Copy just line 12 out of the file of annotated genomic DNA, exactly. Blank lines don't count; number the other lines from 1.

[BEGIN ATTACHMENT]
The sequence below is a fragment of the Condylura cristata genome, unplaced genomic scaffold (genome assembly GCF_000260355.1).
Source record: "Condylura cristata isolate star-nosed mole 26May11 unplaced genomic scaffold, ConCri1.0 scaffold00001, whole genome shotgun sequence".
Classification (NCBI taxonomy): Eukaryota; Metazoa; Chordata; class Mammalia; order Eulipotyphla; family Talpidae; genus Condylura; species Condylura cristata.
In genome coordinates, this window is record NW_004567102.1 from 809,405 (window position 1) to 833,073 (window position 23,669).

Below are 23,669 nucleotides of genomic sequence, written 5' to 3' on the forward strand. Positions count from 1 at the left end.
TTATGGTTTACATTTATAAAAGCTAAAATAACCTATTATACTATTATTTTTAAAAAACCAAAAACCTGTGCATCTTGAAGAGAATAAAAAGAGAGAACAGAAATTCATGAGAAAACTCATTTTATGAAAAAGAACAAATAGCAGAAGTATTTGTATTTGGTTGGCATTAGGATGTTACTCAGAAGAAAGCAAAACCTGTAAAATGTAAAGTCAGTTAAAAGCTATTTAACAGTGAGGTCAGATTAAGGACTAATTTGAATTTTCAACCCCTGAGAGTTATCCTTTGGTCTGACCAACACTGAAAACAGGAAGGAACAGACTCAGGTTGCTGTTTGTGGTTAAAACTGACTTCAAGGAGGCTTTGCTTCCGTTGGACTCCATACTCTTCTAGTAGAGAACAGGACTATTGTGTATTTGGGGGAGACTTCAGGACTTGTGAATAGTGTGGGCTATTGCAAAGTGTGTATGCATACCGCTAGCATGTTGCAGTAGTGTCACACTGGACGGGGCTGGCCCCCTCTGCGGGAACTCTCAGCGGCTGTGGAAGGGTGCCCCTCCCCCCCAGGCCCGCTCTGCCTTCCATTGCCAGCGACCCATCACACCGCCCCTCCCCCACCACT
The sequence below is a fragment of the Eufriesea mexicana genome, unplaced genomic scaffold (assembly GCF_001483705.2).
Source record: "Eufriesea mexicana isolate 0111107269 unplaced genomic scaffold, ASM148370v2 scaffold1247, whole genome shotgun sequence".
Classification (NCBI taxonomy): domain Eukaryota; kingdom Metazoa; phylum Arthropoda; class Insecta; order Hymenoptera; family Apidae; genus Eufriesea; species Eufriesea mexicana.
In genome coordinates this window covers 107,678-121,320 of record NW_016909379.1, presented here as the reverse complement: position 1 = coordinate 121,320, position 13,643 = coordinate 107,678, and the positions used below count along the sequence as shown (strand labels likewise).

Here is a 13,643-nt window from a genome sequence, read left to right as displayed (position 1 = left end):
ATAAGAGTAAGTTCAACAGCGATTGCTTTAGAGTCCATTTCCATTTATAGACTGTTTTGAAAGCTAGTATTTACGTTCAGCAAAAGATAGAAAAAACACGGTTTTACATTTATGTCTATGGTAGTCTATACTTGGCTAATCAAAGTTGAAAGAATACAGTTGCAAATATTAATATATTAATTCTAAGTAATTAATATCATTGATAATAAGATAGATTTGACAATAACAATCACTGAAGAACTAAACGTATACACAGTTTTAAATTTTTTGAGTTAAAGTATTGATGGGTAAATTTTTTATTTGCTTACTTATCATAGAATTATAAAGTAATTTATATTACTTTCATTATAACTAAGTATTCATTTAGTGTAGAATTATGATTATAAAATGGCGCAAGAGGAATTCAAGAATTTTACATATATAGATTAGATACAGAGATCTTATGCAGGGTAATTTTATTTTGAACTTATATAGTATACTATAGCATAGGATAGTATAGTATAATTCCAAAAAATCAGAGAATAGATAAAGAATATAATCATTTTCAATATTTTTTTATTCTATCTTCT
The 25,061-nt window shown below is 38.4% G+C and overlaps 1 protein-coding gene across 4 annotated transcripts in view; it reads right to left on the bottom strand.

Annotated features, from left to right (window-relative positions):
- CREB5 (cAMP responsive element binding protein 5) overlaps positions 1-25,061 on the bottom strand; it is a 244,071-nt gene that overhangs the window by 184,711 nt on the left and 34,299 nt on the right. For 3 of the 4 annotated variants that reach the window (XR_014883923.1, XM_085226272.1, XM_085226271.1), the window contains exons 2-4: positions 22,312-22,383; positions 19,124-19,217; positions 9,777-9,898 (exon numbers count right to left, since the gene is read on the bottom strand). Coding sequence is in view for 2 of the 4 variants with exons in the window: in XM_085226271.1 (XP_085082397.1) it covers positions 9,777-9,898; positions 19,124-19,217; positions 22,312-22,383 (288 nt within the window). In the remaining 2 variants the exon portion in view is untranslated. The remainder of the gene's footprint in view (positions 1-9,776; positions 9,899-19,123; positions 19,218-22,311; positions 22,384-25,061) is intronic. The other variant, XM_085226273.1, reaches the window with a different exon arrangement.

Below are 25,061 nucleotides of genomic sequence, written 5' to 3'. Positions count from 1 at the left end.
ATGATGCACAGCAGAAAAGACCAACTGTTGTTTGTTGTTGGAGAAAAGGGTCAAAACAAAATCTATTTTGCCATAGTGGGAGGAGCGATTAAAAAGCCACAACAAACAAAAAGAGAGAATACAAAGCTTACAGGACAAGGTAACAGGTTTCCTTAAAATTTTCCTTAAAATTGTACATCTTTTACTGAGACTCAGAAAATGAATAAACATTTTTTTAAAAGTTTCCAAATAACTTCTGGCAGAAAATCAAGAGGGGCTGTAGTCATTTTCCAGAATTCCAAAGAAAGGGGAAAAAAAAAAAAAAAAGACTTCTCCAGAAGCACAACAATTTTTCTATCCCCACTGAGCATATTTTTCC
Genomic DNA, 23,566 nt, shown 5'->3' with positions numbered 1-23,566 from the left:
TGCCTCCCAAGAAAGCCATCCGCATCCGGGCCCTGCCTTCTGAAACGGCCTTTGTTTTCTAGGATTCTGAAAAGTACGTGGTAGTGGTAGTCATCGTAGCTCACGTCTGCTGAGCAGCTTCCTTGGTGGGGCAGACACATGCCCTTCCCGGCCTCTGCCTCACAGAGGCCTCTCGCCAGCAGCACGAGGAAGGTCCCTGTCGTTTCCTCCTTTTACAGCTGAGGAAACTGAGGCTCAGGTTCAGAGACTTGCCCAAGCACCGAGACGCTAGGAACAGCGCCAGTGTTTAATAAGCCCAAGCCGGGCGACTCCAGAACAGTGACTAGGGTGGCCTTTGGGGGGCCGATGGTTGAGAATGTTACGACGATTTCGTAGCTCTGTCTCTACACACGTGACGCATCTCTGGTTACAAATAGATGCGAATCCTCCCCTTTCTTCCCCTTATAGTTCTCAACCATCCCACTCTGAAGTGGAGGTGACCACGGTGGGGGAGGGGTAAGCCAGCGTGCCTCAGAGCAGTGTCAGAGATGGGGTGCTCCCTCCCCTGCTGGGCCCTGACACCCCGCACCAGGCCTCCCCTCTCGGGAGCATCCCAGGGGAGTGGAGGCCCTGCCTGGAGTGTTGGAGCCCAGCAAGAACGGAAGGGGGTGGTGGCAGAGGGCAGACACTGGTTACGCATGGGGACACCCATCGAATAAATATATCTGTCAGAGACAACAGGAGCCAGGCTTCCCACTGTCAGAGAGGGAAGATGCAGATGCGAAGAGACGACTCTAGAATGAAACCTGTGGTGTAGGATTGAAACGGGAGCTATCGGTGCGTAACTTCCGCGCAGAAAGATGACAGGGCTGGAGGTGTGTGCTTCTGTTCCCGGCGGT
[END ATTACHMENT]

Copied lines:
ATAAGAGTAAGTTCAACAGCGATTGCTTTAGAGTCCATTTCCATTTATAGACTGTTTTGAAAGCTAGTATTTACGTTCAGCAAAAGATAGAAAAAACACGGTTTTACATTTATGTCTATGGTAGTCTATACTTGGCTAATCAAAGTTGAAAGAATACAGTTGCAAATATTAATATATTAATTCTAAGTAATTAATATCATTGATAATAAGATAGATTTGACAATAACAATCACTGAAGAACTAAACGTATACACAGTTTTAAATTTTTTGAGTTAAAGTATTGATGGGTAAATTTTTTATTTGCTTACTTATCATAGAATTATAAAGTAATTTATATTACTTTCATTATAACTAAGTATTCATTTAGTGTAGAATTATGATTATAAAATGGCGCAAGAGGAATTCAAGAATTTTACATATATAGATTAGATACAGAGATCTTATGCAGGGTAATTTTATTTTGAACTTATATAGTATACTATAGCATAGGATAGTATAGTATAATTCCAAAAAATCAGAGAATAGATAAAGAATATAATCATTTTCAATATTTTTTTATTCTATCTTCT